Creative Writing Syllabus & Rubric (for Writers and Tutors)

Writing Syllabus

Creative Writing Syllabus & Rubric (PDF for viewing)
Creative Writing Syllabus & Rubric (PDF for printing)

This is the syllabus I was never given in my university course. After meditating on my own slow and sporadic epiphanies on the subject of writing, I created this giant list of skills and criteria to get a better sense of where I am as a writer, and what I can try to teach my students.

Obviously, this curriculum can’t guarantee that you will become a successful writer. These are just some guidelines that you might consider following if you feel as if you’ve been blundering around aimlessly for a while and not progressing in your craft, or even if you’re not sure whether you want to make writing your career. In case you do, this is the framework I will be referencing when I develop courses and ebooks for The Lady Writers League.

The Skills

PREPARATION is anything that precedes writing, whether it relates to your warm-up routine, your reading and influences, or your worldbuilding notes, plot outlines, etc.

WRITING is anything that takes place while you’re writing, whether it relates to the actual time you spend putting words on a page, or the months or years of writing and erasing that go into creating a manuscript.

FINISHING is anything that takes places after you’ve finished writing, whether it relates to the revision, the subsequent drafts, the conversations with early readers or editors, or the formatting, packaging and promotion of a finished piece of work.

The Masterpiece

In medieval guilds, the “masterpiece” was the piece of work that a journeyman submitted to the guild for acceptance as a master. This piece would showcase all the techniques they had learnt throughout their studies and travels, and would represent the best work they were (and possibly ever would be) capable of producing. If the journeyman was accepted into the guild as a master, the guild would keep the masterpiece.

Some Observations

  1. Despite my adoption of the medieval craft hierarchy, I don’t mean to imply that a progression is necessary, or that a lifelong neophyte can’t be as good a writer as a master.▼
  2. In this sense, it doesn’t matter which level you feel you fall into. What differentiates the levels is your focus and purpose for writing.
  3. I want to distance the rubric as much as possible from a subjective consideration of “good” and “bad” writing. Quality must follow quantity, in my experience, and developing “good” taste is not nearly as difficult as demonstrating it in your writing.
  4. Another criteria I’ve used to determine the levels is “earning a living”. In spite of the age-old conflict between art and business, I think (especially in this internet era), the craftsman must be someone who can meet their physical as well as their intellectual and spiritual needs through their work.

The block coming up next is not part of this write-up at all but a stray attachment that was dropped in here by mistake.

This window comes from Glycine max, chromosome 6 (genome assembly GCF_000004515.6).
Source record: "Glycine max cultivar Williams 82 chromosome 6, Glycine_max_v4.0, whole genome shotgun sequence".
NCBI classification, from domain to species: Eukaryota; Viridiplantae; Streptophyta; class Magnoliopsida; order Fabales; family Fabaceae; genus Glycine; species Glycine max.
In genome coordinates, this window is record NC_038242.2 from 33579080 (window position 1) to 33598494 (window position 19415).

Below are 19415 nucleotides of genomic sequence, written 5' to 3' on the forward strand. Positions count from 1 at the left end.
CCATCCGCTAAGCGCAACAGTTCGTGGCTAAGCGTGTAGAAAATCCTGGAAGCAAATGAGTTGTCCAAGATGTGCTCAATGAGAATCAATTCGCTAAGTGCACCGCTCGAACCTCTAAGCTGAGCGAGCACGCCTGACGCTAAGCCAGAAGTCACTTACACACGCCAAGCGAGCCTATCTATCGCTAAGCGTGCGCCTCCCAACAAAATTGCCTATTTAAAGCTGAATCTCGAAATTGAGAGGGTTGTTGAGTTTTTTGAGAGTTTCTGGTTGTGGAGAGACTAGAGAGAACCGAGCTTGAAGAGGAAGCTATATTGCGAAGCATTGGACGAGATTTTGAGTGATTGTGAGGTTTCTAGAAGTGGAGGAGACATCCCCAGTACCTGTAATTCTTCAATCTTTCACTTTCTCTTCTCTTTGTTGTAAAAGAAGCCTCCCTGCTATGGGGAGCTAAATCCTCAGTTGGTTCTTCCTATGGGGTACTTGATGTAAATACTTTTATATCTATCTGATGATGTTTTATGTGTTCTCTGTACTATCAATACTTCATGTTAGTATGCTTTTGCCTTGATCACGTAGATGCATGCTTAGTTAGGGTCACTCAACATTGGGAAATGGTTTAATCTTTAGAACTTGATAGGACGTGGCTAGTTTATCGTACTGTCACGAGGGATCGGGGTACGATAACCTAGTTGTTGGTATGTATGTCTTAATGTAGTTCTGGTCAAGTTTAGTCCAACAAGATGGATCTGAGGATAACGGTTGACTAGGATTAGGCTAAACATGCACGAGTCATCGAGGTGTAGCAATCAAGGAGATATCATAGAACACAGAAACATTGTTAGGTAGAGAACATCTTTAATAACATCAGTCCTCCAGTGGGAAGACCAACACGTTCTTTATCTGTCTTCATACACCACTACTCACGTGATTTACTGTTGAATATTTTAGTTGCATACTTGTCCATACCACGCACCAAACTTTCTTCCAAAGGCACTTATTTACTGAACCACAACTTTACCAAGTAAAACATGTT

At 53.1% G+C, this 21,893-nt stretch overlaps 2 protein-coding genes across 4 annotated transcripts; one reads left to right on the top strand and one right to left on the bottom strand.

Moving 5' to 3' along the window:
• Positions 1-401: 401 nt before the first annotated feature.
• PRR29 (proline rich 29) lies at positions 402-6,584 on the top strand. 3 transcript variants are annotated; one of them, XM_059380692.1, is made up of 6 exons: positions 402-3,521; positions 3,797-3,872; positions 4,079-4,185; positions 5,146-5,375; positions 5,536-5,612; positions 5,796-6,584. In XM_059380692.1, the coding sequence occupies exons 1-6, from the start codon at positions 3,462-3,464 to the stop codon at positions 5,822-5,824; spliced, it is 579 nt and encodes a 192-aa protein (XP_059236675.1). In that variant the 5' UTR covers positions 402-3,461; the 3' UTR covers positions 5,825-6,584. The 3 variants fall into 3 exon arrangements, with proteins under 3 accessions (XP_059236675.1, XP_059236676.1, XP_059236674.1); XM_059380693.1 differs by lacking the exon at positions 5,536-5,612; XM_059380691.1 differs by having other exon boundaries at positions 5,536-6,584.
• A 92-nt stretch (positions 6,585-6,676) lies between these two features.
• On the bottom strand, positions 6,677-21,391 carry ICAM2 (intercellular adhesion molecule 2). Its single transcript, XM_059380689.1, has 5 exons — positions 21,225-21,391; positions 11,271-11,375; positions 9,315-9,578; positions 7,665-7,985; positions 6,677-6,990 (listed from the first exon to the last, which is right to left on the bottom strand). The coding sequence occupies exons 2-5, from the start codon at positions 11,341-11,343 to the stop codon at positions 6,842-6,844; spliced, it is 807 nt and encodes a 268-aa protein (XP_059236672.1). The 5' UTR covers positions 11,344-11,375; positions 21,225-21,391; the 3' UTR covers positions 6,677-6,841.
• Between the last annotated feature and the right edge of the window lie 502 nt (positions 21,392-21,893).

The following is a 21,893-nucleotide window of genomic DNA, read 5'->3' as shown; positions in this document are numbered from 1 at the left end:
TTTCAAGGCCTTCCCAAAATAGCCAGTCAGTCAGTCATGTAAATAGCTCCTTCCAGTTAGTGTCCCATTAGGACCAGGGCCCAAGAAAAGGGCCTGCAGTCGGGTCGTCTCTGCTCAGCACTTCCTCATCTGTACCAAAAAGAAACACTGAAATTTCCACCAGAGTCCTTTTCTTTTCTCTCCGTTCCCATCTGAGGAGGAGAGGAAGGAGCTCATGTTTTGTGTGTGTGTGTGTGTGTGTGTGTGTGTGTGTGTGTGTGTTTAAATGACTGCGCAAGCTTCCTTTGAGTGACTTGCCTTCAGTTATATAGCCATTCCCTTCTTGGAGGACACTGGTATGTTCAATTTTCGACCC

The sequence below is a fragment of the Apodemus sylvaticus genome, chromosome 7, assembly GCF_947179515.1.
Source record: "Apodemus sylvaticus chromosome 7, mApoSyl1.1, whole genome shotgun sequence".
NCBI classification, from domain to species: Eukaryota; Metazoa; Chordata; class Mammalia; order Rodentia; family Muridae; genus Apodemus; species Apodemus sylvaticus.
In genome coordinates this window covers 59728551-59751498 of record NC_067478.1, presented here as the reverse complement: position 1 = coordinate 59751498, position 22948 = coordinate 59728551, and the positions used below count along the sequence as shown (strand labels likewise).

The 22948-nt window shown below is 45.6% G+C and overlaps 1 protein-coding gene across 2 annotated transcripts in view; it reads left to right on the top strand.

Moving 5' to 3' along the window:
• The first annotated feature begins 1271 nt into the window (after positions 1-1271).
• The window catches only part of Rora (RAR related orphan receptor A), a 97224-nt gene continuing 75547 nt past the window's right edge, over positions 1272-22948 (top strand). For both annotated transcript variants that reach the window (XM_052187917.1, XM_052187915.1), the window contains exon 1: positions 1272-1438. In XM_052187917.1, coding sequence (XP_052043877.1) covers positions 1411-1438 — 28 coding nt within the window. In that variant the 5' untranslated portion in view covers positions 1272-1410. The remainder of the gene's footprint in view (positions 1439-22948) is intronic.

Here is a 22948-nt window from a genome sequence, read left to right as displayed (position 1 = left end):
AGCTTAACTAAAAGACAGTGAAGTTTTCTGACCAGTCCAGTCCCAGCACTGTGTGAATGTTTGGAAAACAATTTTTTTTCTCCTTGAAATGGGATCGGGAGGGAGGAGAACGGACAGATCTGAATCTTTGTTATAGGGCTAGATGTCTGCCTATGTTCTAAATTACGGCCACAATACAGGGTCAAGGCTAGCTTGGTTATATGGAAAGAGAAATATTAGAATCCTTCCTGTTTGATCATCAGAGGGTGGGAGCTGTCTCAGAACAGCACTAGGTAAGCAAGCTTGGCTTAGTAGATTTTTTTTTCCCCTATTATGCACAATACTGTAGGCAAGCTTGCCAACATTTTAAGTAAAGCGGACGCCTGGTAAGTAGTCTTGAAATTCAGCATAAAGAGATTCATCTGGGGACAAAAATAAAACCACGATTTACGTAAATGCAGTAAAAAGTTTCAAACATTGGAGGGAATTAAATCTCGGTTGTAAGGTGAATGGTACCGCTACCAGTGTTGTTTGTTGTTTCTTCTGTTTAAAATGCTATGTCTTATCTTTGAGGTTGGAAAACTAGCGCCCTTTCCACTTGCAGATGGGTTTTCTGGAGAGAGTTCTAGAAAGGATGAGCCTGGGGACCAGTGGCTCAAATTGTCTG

5. Hopefully this will also help teachers (and writing “gurus”) in deciding what guidance to provide their students, but please remember that the levels are merely conveniences. No matter how neophytic your pupils seem, I recommend following the advice given me by my own writing guru: include something for all learner levels (and a little extra for yourself).
  6. Each row deals roughly with the same concept, but each cell should nevertheless be considered on its own.
  7. You can use the rectangles to the left of each cell to mark completion, partial completion or topics that need extra attention.
  8. Don’t hesitate to add items to the syllabus (I’ve left a blank row for each level for this purpose), but think long and hard about your reasons before you remove anything.
  9. Practice and contemplate in equal parts.
  10. To be clear, this isn’t a syllabus for a university course, not even a four-year one. The best a university course can do is guide students in moving from Neophyte to Apprentice, and then give them as much information (and I stress information over feedback) as possible for the work ahead of them.
  11. Be patient. Some of the individual items on the syllabus are deceptively short – in practice, they can take years to learn.
  12. I plan on extending and improving this syllabus; currently the bias is towards self-published fiction writing. Extra apologies to poets for the word count-based pass criteria.
  13. Use this syllabus for good! Feel proud of how far you’ve come, and inspired by the opportunities for learning that still lie before you. Compile a study list of subjects you feel you need to consciously improve.
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The exception might be the final row of the ‘Neophyte’ level – once you come alive to language, I fear you’re a lost cause. You will have to become a writer whether you like it or not.

Creative Writing Syllabus